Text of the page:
ROTTACH-EGERN, Germany — Nestled between snow-capped mountains an hour’s drive south of Munich, the villages around the Alpine Lake of Tegernsee have been a playground for the super-rich for centuries – be it Bavarian kings, Russian tsars, Nazi elites or being pop stars.
They are attracted not only by the pristine views, but also by the cozy atmosphere of discretion that has also made the area a favorite destination for Russian oligarchs in recent years.
“This valley has been a shelter not only for the rich, but also for the very opaque people. It’s a long tradition,” says Martin Calsow, a German crime novelist who lives in Tegernsee and tells many of his stories there. “We live off them, they are the source of our wealth, and as long as we don’t mention it, everyone can thrive. It’s like a silent contract.”
But Russia’s war in Ukraine — and sanctions against Russia’s elites in response — have sent the calm waters of Lake Tegern see churning, upsetting the calm veneer with nagging questions about whether it’s right to go the other way. look from the sources of wealth of those in the area it has hosted.
At least, that’s the intention of Thomas Tomaschek, a green politician who sits on the council of Rottach-Egern, a village on Lake Tegern where some prominent Russian oligarchs have their lakeside hideouts.
Tomaschek has done something unusual in these latitudes: challenging local complacency by getting the federal government to seize or freeze assets — no easy task given the financial shields that are just as much a part of the super-rich lifestyle as the neon-colored Lamborghinis that speed over the mountain roads.
“We have a moral problem here with these oligarchs,” said Mr. Tomaschek. “Many say to me, ‘Don’t make noise, it’s none of our business.’ Well, I think it’s our business.”
In particular, he has targeted Alisher Usmanov, an Uzbek-born tycoon and ally of Russian President Vladimir V. Putin. Mr. Usmanov made his fortune from metal and mining activities and owns three villas on the lake.
Nearby is a sprawling hilltop estate linked to Ivan Shabalov, a Russian pipeline magnate. No sanctions have been imposed on him, but some are wondering how he made his billions because his company partners with Kremlin-controlled energy giant Gazprom.
The doubts in the Tegernsee reflect a similar search for souls on a national level. The decision to freeze the Nord Stream 2 pipeline between Germany and Russia symbolized how politicians and businessmen were forced to recognize that their motto of “change through trade” has not moderated Moscow’s approach, but rather endangered their own reputation. brought.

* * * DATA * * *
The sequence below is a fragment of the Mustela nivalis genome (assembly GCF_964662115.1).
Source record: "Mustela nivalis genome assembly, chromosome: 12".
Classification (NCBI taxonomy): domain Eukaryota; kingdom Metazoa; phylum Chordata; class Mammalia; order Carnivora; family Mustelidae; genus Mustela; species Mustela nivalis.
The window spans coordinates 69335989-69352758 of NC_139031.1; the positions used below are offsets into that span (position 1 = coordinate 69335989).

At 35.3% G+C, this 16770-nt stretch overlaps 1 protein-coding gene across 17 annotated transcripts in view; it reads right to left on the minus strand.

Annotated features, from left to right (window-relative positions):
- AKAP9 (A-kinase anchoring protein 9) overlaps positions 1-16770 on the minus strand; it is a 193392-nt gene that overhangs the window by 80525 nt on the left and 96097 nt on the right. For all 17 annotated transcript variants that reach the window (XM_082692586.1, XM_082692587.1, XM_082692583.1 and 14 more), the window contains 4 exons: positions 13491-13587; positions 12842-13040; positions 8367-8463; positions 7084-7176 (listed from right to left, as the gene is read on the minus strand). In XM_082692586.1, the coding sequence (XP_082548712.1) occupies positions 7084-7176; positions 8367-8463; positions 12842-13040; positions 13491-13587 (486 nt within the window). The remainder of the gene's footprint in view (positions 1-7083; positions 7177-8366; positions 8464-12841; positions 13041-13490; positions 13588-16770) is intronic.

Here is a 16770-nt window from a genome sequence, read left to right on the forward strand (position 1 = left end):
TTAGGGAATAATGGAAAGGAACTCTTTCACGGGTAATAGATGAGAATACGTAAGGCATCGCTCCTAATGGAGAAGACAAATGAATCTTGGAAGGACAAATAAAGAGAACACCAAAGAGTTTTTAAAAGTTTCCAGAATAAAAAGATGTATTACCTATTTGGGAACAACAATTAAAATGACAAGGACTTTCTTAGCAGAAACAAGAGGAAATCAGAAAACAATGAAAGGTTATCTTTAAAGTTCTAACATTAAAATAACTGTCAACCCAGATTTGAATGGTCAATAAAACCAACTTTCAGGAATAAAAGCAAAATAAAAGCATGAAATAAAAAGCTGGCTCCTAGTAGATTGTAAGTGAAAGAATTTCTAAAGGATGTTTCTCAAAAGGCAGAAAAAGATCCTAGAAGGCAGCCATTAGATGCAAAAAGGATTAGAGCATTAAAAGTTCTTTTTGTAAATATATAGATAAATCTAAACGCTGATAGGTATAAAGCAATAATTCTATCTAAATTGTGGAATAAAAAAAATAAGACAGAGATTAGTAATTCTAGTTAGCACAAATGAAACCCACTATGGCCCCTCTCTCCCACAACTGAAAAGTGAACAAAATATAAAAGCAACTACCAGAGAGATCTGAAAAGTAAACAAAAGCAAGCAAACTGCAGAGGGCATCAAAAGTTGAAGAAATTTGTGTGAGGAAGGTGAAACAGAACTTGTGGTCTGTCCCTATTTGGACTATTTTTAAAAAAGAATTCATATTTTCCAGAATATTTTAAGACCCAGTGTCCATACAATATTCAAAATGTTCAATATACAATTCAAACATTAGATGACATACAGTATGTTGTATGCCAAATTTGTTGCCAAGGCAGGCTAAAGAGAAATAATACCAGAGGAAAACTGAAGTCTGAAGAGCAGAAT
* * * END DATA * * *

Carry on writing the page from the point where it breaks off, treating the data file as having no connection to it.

But the arguments in Tegernsee show that, despite the government’s change of stance, some who took advantage of ties to Moscow’s elite still seem intent on holding off on the current fury and quietly returning to the normal course of business. Affairs.
Mr Usmanov, who according to locals came to visit at least three times a year, was staying in Tegernsee when he was added to the European Union’s sanctions list in February.
Still, his private jet was able to leave Munich a few hours later. Airport officials told local news media that the plane was registered with a company in the Isle of Man and not with Mr Usmanov himself, and none of the passengers had used Russian passports.
“That shows that the authorities were asleep,” said Mr. tomaschek.
Mr. Usmanov’s press team said in response to questions from DailyExpertNews that the properties in question had been transferred to a trust years ago in a “completely transparent and legal” manner. Mr Usmanov had nothing to do with the crisis in Ukraine and was not close to Mr Putin, the team added.
“Demanding the expropriation of someone else’s legally acquired property is legal nihilism in its purest form,” the press team said, noting that Rottach-Egern “had a special place in his heart”.
Mr Tomaschek disagrees, comparing Germany’s response unfavorably with that of Italy, where authorities have introduced anti-mafia laws to identify and seize oligarch hunts and villas relatively quickly.
In recent weeks, Germany has been trying to strengthen its legal framework, spearheaded by a new task force. But it can still take months, potentially giving you time to move or hide assets.